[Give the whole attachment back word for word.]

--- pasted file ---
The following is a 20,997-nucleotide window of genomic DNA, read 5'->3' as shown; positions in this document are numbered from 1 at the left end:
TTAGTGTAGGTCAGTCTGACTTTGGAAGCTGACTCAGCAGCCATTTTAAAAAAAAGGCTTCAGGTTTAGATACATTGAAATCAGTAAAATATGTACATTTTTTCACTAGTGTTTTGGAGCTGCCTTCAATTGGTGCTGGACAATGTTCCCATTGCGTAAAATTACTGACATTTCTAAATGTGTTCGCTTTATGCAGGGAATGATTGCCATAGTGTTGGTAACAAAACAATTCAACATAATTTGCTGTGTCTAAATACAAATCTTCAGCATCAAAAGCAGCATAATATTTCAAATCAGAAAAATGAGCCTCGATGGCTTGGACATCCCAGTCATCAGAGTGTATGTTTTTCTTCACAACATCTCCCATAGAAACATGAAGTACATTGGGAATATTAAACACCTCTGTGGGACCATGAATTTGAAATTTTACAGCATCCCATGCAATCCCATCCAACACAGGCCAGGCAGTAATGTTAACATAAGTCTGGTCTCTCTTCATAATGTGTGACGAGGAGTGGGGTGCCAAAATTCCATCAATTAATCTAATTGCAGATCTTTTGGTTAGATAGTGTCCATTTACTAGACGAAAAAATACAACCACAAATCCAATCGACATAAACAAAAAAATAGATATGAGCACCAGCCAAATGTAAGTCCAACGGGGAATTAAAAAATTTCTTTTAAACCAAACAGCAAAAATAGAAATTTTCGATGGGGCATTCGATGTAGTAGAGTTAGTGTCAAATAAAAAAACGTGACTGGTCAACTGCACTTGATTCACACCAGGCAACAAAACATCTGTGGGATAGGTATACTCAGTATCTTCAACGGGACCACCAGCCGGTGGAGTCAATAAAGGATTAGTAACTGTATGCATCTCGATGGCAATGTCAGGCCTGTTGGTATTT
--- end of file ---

The following is a 20,997-nucleotide window of genomic DNA, read 5'->3' as shown; positions in this document are numbered from 1 at the left end:
TTAGTGTAGGTCAGTCTGACTTTGGAAGCTGACTCAGCAGCCATTTTAAAAAAAAGGCTTCAGGTTTAGATACATTGAAATCAGTAAAATATGTACATTTTTTCACTAGTGTTTTGGAGCTGCCTTCAATTGGTGCTGGACAATGTTCCCATTGCGTAAAATTACTGACATTTCTAAATGTGTTCGCTTTATGCAGGGAATGATTGCCATAGTGTTGGTAACAAAACAATTCAACATAATTTGCTGTGTCTAAATACAAATCTTCAGCATCAAAAGCAGCATAATATTTCAAATCAGAAAAATGAGCCTCGATGGCTTGGACATCCCAGTCATCAGAGTGTATGTTTTTCTTCACAACATCTCCCATAGAAACATGAAGTACATTGGGAATATTAAACACCTCTGTGGGACCATGAATTTGAAATTTTACAGCATCCCATGCAATCCCATCCAACACAGGCCAGGCAGTAATGTTAACATAAGTCTGGTCTCTCTTCATAATGTGTGACGAGGAGTGGGGTGCCAAAATTCCATCAATTAATCTAATTGCAGATCTTTTGGTTAGATAGTGTCCATTTACTAGACGAAAAAATACAACCACAAATCCAATCGACATAAACAAAAAAATAGATATGAGCACCAGCCAAATGTAAGTCCAACGGGGAATTAAAAAATTTCTTTTAAACCAAACAGCAAAAATAGAAATTTTCGATGGGGCATTCGATGTAGTAGAGTTAGTGTCAAATAAAAAAACGTGACTGGTCAACTGCACTTGATTCACACCAGGCAACAAAACATCTGTGGGATAGGTATACTCAGTATCTTCAACGGGACCACCAGCCGGTGGAGTCAATAAAGGATTAGTAACTGTATGCATCTCGATGGCAATGTCAGGCCTGTTGGTATTT